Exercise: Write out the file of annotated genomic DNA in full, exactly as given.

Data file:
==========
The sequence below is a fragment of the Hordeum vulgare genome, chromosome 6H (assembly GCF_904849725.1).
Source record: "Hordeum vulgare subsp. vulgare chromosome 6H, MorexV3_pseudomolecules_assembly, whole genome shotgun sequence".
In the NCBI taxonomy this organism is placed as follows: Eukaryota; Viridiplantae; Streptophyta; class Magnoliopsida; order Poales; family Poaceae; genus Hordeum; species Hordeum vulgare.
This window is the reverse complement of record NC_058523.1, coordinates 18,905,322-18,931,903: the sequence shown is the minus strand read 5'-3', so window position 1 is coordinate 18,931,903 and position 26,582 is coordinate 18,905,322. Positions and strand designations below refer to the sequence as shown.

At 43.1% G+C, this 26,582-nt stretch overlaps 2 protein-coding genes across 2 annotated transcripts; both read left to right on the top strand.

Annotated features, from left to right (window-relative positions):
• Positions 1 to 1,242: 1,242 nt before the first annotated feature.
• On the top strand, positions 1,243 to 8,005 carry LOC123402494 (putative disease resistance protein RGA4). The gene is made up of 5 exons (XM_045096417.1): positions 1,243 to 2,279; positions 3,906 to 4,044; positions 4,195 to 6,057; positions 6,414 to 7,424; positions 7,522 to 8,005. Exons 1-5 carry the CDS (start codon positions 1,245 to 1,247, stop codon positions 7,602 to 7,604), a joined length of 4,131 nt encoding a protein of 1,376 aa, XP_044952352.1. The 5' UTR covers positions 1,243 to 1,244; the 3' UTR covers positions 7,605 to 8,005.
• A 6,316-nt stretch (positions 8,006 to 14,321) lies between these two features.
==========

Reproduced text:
The sequence below is a fragment of the Hordeum vulgare genome, chromosome 6H (assembly GCF_904849725.1).
Source record: "Hordeum vulgare subsp. vulgare chromosome 6H, MorexV3_pseudomolecules_assembly, whole genome shotgun sequence".
In the NCBI taxonomy this organism is placed as follows: Eukaryota; Viridiplantae; Streptophyta; class Magnoliopsida; order Poales; family Poaceae; genus Hordeum; species Hordeum vulgare.
This window is the reverse complement of record NC_058523.1, coordinates 18,905,322-18,931,903: the sequence shown is the minus strand read 5'-3', so window position 1 is coordinate 18,931,903 and position 26,582 is coordinate 18,905,322. Positions and strand designations below refer to the sequence as shown.

At 43.1% G+C, this 26,582-nt stretch overlaps 2 protein-coding genes across 2 annotated transcripts; both read left to right on the top strand.

Annotated features, from left to right (window-relative positions):
• Positions 1 to 1,242: 1,242 nt before the first annotated feature.
• On the top strand, positions 1,243 to 8,005 carry LOC123402494 (putative disease resistance protein RGA4). The gene is made up of 5 exons (XM_045096417.1): positions 1,243 to 2,279; positions 3,906 to 4,044; positions 4,195 to 6,057; positions 6,414 to 7,424; positions 7,522 to 8,005. Exons 1-5 carry the CDS (start codon positions 1,245 to 1,247, stop codon positions 7,602 to 7,604), a joined length of 4,131 nt encoding a protein of 1,376 aa, XP_044952352.1. The 5' UTR covers positions 1,243 to 1,244; the 3' UTR covers positions 7,605 to 8,005.
• A 6,316-nt stretch (positions 8,006 to 14,321) lies between these two features.